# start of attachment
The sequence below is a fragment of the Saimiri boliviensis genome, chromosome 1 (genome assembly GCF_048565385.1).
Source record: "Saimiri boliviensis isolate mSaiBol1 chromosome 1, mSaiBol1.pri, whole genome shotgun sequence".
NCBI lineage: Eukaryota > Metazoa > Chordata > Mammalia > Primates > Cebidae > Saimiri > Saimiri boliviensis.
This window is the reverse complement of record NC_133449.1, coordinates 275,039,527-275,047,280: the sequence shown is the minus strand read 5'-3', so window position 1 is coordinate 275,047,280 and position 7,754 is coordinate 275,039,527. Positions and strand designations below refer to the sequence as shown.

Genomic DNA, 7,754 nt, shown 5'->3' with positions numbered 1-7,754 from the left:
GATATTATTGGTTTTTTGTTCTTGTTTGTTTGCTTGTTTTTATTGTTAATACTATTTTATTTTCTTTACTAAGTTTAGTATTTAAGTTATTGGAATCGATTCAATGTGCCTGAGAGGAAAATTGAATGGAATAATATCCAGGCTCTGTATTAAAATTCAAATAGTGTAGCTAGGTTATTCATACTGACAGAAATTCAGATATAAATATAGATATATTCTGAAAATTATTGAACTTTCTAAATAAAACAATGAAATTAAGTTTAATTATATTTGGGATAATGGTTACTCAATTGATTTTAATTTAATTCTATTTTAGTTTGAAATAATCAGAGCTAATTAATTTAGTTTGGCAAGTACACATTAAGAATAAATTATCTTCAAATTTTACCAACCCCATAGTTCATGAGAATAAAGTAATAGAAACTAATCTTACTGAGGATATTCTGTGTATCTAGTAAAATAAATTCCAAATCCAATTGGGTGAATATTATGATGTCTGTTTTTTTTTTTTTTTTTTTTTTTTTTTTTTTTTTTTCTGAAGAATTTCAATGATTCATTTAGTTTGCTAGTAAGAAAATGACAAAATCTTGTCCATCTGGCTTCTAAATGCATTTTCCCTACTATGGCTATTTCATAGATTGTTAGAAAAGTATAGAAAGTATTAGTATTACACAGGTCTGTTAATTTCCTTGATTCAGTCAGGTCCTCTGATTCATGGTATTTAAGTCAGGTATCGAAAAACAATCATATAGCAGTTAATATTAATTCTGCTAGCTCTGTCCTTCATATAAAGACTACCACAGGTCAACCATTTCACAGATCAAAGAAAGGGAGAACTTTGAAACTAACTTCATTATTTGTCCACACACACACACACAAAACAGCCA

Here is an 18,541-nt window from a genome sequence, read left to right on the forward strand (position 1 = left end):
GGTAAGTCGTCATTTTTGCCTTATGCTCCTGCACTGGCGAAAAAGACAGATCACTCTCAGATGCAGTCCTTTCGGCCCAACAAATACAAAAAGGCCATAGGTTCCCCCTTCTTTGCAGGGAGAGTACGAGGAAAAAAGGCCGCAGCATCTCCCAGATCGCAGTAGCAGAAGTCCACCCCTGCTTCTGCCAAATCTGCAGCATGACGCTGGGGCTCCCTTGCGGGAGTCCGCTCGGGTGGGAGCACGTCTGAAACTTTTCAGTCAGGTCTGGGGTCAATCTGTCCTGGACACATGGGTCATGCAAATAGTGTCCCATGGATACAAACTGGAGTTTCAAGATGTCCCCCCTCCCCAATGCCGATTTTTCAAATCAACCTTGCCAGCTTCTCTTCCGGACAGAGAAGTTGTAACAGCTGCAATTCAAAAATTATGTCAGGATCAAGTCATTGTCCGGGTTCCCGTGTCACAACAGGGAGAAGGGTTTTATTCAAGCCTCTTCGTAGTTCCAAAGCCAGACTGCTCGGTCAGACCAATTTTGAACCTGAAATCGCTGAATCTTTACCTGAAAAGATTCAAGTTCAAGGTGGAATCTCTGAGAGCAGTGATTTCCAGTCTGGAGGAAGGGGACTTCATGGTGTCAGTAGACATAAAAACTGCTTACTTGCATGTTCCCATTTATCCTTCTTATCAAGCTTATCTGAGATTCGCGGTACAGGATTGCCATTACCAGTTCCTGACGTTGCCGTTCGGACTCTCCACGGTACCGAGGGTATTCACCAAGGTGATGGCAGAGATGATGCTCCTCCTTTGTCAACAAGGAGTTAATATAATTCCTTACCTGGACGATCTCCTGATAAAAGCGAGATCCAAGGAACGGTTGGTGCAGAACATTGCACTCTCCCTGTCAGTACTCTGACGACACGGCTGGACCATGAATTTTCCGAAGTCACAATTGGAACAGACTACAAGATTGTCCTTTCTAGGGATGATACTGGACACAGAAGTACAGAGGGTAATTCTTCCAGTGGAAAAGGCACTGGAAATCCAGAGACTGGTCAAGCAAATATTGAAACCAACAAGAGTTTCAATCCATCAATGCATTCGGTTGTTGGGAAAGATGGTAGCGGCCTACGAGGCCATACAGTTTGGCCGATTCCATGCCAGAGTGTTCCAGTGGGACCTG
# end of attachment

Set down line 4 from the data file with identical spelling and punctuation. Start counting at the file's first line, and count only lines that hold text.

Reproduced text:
This window is the reverse complement of record NC_133449.1, coordinates 275,039,527-275,047,280: the sequence shown is the minus strand read 5'-3', so window position 1 is coordinate 275,047,280 and position 7,754 is coordinate 275,039,527. Positions and strand designations below refer to the sequence as shown.